Cellulose (Plant)


China, Japan, Australia, Sub-Saharan Africa, South America


There is a general misconception that bamboo is the answer to sustainable textiles however, there are hidden factors to consider. Bamboo as a crop can be sustainable as it is fast-growing, requiring no fertiliser or pesticides. It is 100% biodegradable, anti-fungal and antibacterial. It self-regenerates from its own roots therefore, doesn’t need to be replanted which also means less labour. However, when it comes to producing bamboo as a textile it is much less sustainable if not made organically.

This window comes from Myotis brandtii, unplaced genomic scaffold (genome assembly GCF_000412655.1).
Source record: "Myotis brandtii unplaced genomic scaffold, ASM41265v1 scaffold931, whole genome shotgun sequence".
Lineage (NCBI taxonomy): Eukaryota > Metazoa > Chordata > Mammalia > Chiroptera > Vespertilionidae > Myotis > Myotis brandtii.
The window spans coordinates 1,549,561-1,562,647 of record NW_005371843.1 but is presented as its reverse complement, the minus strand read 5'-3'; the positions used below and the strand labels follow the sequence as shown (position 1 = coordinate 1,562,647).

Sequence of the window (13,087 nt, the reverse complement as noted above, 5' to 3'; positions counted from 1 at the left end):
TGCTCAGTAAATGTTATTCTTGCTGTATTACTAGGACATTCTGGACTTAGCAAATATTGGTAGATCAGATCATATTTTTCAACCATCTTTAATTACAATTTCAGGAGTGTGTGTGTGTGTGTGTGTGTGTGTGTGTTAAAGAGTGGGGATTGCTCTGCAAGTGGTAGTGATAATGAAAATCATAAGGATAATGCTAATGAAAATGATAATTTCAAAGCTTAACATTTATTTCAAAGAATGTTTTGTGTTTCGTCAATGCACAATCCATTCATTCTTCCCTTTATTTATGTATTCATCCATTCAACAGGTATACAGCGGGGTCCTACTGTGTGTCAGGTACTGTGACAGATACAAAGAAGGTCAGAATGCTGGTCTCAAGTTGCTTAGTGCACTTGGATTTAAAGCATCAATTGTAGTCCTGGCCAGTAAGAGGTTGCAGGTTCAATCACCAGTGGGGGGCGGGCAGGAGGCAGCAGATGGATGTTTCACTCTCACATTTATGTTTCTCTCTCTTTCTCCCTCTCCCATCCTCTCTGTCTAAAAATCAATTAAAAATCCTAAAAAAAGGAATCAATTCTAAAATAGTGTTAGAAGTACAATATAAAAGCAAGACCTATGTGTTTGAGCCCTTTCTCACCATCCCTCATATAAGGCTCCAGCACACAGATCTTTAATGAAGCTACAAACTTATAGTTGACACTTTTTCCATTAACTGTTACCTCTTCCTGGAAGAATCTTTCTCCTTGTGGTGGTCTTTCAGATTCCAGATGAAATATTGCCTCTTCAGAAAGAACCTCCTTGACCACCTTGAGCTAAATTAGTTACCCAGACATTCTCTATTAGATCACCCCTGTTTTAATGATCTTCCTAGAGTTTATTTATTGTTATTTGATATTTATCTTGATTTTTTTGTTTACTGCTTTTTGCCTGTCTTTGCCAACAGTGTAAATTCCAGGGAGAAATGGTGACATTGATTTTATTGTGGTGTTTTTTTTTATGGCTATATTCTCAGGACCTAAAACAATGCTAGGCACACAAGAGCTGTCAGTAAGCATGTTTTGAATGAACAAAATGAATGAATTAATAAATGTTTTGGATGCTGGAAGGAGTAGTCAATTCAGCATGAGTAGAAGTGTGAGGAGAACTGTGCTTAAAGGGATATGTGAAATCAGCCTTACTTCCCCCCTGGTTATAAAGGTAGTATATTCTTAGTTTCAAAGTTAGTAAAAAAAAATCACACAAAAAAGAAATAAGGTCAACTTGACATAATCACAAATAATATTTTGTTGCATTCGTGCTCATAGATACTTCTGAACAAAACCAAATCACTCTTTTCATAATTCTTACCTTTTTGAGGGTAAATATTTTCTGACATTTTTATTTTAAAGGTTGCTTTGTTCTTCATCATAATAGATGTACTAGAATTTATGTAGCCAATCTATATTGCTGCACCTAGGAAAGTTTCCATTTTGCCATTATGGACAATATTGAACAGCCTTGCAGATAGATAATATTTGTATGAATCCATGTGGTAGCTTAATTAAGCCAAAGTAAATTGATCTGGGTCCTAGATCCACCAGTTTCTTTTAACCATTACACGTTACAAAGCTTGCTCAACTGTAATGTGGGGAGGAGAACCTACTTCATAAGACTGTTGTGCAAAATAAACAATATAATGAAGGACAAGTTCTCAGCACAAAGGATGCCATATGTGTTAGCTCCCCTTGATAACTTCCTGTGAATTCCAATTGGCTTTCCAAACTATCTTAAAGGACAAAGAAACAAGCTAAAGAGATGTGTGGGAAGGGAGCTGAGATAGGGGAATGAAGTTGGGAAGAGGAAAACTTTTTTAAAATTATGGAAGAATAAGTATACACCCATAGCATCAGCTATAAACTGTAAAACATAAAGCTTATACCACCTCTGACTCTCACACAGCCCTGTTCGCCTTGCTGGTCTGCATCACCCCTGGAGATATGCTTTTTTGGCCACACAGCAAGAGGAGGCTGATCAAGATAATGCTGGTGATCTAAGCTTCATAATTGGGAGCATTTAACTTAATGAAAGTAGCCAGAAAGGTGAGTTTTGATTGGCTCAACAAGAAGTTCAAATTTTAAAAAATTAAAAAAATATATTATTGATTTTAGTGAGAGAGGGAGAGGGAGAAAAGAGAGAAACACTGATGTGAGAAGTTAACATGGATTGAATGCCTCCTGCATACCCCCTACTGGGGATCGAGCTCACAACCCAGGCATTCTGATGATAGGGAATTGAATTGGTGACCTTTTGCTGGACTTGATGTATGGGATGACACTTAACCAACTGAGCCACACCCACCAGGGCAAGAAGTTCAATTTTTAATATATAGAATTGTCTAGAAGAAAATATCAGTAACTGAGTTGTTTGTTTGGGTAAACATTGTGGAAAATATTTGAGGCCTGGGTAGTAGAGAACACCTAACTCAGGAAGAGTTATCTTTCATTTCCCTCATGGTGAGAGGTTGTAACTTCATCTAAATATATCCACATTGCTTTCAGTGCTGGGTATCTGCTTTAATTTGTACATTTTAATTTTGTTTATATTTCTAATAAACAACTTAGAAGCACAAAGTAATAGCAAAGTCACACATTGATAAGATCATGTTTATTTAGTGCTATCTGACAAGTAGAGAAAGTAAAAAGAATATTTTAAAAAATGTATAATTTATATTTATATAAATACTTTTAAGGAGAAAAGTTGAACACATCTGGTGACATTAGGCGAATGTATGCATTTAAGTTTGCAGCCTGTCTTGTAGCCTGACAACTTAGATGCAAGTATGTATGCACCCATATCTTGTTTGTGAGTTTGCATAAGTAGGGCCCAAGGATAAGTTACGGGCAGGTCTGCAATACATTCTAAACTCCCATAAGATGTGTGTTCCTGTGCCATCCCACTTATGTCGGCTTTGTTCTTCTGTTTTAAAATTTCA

95% of the bamboo on the market blended with viscose (viscose is a regenerated cellulose fibre made from wood pulp - see EcoVero™). Harsh chemicals such as sodium hydroxide, sulfuric acid and carbon disulphide are used which are incredibly harmful to living creatures and the environment. Not only does the production harm factory workers but pollutes the air and infects water systems by releasing bi-products that are not disposed of as hazardous waste. 

Organic bamboo is super soft, and has a beautiful weight and drape. It is breathable and moisture wicking, keeping you warm in the winter and cool in the summer.